Can You Take Motrin and Tylenol Together?

Usually, healthcare providers try to limit polypharmacy, or your exposure to excess or redundant medications. Thus, if you present with a sore throat that needs antibiotics, you'll receive a prescription for one type of antibiotic, not a prescription for several types of antibiotics.

But does this guidance apply to over-the-counter pain medications, too?

Polypharmacy Risks

Verywell / Jessica Olah

Risks of Polypharmacy

Polypharmacy is problematic for a number of reasons:

  • The more medications that you take, the greater the risk of adverse effects or drug-drug interactions.
  • You may accidentally take two drugs that both contain the same ingredient (such as acetaminophen), increasing your risk of toxicity.
  • Polypharmacy often represents a scattered approach to treatment, allowing treatment overlap and often undermining one drug therapy with another.
  • Polypharmacy can present a risk to public health when the haphazard use of antibiotics and other drugs lead to widespread drug resistance and the possible development of superbugs.

However, there are some exceptions: A healthcare provider may sometimes recommend a combination of both Tylenol (acetaminophen) and Motrin (ibuprofen).

Some evidence suggests prolonged use of Tylenol and Motrin together may increase the risk of upper gastrointestinal bleeding more than Motrin alone. However, their combined use can sometimes reduce pain enough that you don't need stronger opioid medications.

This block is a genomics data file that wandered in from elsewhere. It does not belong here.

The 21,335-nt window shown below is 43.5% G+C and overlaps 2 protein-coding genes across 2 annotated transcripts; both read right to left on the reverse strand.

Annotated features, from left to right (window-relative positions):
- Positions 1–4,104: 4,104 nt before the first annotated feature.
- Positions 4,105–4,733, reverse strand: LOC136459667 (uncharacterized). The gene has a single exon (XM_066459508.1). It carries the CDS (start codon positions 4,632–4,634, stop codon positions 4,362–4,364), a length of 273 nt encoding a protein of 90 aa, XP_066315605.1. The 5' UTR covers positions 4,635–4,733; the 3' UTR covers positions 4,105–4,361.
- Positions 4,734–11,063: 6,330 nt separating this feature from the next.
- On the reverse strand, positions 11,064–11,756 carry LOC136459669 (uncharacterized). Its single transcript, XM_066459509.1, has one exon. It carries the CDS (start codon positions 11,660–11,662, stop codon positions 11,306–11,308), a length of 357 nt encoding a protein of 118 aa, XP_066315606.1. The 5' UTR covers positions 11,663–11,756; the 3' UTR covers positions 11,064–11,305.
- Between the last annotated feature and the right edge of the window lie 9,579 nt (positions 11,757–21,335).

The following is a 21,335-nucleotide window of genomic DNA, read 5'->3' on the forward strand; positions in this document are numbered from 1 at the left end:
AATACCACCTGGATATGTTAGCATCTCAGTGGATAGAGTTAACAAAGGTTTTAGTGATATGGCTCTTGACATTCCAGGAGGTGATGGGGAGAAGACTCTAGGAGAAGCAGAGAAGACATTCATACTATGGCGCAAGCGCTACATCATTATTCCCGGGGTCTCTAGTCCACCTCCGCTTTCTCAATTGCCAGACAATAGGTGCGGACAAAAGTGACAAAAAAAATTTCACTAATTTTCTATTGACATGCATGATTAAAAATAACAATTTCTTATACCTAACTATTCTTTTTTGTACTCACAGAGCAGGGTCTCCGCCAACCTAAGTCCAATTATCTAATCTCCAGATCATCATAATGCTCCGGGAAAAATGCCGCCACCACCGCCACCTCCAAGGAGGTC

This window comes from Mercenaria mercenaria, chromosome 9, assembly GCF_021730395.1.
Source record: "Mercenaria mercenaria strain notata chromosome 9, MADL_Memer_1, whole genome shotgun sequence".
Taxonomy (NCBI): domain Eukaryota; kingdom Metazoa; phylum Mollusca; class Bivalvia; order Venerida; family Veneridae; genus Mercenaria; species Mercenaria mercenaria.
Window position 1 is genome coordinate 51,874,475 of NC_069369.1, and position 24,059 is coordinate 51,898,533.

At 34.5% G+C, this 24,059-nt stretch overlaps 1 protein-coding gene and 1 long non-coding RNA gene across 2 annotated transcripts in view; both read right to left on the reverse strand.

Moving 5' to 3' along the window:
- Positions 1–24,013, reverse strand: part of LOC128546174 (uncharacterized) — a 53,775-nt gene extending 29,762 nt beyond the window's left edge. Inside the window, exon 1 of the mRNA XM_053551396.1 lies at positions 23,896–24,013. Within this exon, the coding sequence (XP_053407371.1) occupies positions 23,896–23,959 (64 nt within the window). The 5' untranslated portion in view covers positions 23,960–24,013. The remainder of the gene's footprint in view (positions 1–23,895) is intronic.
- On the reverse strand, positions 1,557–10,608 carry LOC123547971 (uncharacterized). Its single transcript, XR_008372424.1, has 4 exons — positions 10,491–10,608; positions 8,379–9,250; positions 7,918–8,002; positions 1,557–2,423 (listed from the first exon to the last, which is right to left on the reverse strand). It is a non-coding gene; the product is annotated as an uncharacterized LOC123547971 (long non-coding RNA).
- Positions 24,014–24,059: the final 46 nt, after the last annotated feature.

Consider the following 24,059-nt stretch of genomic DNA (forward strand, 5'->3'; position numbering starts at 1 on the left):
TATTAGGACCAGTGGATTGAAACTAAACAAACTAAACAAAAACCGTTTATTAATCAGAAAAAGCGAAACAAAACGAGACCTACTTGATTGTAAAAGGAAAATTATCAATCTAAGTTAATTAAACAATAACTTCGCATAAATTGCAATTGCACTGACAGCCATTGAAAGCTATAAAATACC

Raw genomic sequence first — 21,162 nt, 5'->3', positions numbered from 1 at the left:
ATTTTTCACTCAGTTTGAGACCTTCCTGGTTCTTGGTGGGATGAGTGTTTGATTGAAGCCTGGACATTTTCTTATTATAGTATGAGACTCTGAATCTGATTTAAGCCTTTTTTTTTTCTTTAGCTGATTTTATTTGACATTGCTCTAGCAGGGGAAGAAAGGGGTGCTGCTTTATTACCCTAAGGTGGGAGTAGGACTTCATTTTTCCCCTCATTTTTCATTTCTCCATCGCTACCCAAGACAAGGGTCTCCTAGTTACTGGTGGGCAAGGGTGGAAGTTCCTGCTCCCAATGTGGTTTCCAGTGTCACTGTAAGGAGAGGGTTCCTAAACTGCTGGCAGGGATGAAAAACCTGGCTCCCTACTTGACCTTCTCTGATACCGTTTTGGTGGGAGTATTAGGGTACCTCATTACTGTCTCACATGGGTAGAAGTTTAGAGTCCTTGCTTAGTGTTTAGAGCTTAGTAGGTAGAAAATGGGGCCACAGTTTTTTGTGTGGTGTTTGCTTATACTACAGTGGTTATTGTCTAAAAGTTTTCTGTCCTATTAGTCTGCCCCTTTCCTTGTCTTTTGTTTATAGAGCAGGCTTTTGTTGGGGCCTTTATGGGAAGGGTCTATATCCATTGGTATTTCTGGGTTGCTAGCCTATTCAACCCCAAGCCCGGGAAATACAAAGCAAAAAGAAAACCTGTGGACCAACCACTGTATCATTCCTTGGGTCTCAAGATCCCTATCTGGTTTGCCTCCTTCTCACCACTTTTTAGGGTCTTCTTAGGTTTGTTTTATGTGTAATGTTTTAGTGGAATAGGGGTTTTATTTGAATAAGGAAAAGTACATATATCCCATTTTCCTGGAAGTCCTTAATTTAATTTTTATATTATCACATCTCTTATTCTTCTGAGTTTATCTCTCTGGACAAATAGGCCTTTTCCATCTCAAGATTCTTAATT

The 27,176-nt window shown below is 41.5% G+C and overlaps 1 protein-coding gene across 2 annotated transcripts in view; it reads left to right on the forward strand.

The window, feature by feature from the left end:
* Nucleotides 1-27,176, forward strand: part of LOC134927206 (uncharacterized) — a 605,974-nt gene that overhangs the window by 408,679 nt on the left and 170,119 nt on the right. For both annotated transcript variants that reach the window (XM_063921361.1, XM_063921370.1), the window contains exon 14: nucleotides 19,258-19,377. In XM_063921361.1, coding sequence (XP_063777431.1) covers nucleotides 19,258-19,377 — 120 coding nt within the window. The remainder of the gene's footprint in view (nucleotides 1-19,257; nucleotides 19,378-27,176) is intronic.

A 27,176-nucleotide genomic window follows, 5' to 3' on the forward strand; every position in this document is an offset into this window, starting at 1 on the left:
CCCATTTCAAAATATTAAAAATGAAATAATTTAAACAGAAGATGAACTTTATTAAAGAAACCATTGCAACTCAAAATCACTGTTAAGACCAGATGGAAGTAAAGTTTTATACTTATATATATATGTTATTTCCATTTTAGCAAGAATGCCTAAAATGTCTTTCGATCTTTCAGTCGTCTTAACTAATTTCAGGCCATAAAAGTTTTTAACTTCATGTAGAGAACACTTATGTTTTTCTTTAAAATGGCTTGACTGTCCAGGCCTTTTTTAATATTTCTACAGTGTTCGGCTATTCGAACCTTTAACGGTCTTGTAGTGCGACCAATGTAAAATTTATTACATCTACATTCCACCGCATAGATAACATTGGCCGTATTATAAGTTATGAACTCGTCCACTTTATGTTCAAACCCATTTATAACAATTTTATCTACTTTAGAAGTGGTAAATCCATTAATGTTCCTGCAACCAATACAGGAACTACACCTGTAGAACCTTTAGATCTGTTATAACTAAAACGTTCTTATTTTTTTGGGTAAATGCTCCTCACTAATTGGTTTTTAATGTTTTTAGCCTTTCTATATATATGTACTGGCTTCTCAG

About Tylenol

Tylenol is a type of analgesic that changes the way we perceive pain and lowers the temperature of our bodies (antipyretic). It is often combined with other medications to develop different pain formulations.

Although the exact mechanism of Tylenol remains unclear, we believe this medication works by inhibiting cyclo-oxygenase (primarily COX-2).

Because Tylenol is metabolized in part by the liver, people with liver issues must take lower dosages than typically prescribed and closely follow any specific recommendations from their healthcare provider.

Tylenol should be taken for pain no longer than 10 days unless prescribed by a healthcare provider.

About Motrin

Motrin is an NSAID (nonsteroidal anti-inflammatory drug). Like Tylenol, it exerts its effects on cyclo-oxygenase and inhibits prostaglandin synthesis. Prostaglandins mediate pain, inflammation, and fever.

Inhibition in prostaglandin synthesis also results in vasoconstriction and renal impairment which can lead to kidney failure.

Thus, people with kidney problems should steer clear of Motrin. NSAIDs also should only be used for 10 days unless prescribed by a healthcare provider.

As with other NSAIDs, such as aspirin and Aleve (naproxen), Motrin may cause stomach ulcers and gastrointestinal bleeding if overused.

Combining Tylenol and Motrin

Interestingly, despite being a common practice, very little research has been done on the co-administration of Tylenol and Motrin.

Some of the earliest research was conducted among children. However, it's hard to draw exact correlations between pain and fever relief in children and that of adults.

Specifically, children who are prescribed both Tylenol and Motrin for pain and fever usually receive these medications as alternate dosages.